Actual Article Week 3

Actual Article Week 3 - Health care In need of desperate...

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Health care In need of desperate remedies  Oct 16th 2008 | NEW YORK From  The Economist  print edition Could the financial crisis speed efforts to reform  America’s troubled health system? Illustration by S. Kambayashi TOMMY THOMPSON, a former secretary of health who made his name  spearheading health and welfare reforms when he ran Wisconsin, is convinced  that “2009 will be the biggest year for the transformation of health care.” On the  face of it, it seems a strange assertion, given the global financial mess that is  sure to dominate the next president’s first year. After all, that financial panic shows obvious signs of spreading into the real  economy, as the parlous state of Detroit’s car manufacturers makes clear (see  article ). But soaring health costs are one of the big factors that have brought  those car firms to the brink in the first place. Detroit’s automobile manufacturers  claim they spend over $1,500 per car on health costs, far more than is paid by 
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foreign firms from countries with taxpayer-funded health care. So a coming  recession may end up as a powerful impetus for health reform. Thanks to a pact made by big business and labour half a century ago, most  Americans receive their health coverage through their employers. Government  has encouraged this compact by not classing company-provided health cover as  a taxable benefit; people who buy their own, by contrast, have to do so with post- tax dollars. Economists criticise this tax concession, which is reckoned to cost  the federal exchequer over $200 billion, for a variety of reasons: it favours the  rich, discriminates against the self-employed and hinders labour mobility. But companies are starting to rebel. Tax break or no tax break, increases in  health costs, which have long outpaced inflation, have meant that employers are  spending ever greater amounts on providing cover. Those costs have nearly  doubled this decade alone, and a new report by Towers Perrin, a benefits  consultancy, forecasts they will surge by another 6% in 2009. This, firms argue,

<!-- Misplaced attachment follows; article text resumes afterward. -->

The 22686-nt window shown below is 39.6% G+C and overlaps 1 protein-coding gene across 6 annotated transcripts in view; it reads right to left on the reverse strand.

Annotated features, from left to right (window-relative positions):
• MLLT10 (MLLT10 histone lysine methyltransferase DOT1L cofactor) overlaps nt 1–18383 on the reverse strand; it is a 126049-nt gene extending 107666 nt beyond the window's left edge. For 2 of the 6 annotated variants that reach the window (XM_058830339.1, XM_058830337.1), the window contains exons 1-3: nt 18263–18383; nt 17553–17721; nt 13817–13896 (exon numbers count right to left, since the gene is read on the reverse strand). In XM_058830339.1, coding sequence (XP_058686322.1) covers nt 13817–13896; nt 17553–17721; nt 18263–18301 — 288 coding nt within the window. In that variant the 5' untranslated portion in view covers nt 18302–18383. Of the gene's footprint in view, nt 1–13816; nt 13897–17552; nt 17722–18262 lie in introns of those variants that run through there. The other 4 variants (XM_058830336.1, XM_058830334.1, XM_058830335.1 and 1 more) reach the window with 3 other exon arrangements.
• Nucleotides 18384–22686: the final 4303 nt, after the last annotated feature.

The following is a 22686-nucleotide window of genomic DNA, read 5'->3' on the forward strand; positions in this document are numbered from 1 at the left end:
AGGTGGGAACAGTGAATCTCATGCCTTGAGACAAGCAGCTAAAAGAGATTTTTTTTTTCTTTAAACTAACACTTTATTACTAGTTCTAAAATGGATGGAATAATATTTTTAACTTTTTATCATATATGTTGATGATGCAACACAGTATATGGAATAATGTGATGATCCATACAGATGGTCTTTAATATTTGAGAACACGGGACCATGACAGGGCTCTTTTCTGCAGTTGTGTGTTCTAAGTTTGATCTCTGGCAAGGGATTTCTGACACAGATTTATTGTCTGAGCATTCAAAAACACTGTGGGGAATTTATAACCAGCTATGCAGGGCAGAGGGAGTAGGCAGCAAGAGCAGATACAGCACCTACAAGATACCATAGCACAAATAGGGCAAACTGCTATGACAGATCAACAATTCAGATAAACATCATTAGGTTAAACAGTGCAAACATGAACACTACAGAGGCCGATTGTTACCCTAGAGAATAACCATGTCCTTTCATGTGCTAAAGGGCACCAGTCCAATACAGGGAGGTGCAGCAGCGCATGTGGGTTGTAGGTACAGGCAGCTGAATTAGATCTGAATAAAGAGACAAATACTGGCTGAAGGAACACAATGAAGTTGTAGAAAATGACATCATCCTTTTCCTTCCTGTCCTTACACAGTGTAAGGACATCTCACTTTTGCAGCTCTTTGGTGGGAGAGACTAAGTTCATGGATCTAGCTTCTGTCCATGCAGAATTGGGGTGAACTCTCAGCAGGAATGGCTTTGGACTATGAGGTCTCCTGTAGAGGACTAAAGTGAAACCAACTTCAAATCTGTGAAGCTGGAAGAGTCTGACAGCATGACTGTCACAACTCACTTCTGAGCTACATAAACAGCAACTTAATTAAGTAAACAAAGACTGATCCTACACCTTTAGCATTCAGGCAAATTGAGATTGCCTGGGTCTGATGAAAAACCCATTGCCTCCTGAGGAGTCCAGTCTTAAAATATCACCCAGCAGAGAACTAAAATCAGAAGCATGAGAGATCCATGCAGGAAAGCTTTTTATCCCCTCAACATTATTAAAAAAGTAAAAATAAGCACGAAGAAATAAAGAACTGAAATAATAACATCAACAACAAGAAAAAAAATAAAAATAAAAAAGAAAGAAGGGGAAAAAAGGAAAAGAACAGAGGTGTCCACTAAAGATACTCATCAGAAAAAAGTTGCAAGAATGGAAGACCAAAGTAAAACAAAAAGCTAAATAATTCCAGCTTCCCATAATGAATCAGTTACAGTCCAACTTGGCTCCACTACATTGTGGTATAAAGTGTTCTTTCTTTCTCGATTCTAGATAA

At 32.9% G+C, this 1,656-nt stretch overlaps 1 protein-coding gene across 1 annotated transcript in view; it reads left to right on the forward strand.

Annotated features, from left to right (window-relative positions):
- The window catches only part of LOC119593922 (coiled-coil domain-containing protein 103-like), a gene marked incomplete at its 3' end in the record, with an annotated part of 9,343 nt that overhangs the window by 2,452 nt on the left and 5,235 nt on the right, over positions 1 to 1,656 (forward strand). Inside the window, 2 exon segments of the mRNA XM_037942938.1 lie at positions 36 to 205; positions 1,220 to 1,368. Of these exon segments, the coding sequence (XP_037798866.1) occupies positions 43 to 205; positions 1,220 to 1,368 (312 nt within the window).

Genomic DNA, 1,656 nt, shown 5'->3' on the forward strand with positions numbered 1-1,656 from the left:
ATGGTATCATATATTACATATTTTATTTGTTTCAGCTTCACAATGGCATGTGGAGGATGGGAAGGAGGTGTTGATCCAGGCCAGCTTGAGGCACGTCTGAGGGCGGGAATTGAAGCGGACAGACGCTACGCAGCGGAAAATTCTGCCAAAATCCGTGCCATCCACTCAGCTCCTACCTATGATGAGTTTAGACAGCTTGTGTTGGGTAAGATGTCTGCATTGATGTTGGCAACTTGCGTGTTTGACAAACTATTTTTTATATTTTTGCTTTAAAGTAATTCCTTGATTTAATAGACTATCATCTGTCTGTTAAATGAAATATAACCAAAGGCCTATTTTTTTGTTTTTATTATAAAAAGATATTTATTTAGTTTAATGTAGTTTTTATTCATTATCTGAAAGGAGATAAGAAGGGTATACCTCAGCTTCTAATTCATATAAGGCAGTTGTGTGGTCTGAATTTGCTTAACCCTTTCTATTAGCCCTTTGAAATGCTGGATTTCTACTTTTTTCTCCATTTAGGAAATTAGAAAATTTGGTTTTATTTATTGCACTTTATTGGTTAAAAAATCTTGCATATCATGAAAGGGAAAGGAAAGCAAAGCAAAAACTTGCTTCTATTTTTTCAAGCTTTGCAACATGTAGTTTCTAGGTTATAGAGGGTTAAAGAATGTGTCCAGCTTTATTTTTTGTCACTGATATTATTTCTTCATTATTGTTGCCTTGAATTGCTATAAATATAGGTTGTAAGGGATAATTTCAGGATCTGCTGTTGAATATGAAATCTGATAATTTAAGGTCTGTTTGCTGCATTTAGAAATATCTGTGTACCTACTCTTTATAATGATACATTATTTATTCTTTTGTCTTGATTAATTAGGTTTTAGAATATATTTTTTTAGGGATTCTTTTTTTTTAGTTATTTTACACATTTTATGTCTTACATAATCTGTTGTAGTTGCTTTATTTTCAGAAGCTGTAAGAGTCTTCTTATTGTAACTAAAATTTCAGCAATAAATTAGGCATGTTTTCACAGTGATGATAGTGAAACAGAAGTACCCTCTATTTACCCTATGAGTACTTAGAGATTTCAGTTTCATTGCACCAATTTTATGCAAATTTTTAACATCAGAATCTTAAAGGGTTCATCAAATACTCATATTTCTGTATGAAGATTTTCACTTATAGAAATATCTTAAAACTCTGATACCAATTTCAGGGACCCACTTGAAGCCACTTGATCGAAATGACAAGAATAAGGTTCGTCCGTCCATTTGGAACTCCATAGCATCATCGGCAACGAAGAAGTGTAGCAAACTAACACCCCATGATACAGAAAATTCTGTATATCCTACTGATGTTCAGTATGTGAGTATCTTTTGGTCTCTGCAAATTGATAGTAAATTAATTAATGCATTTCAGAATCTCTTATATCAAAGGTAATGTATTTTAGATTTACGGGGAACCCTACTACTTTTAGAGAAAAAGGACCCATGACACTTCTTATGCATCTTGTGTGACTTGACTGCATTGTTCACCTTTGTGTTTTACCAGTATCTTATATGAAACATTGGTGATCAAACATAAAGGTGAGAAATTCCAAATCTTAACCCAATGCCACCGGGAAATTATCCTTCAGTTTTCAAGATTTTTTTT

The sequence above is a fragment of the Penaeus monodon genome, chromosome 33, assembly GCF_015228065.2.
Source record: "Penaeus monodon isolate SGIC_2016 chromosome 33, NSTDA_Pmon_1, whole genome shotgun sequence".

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This note was uploaded on 10/07/2009 for the course ACC ACC300 taught by Professor Jones during the Spring '09 term at Central Pennsylvania.

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Actual Article Week 3 - Health care In need of desperate...

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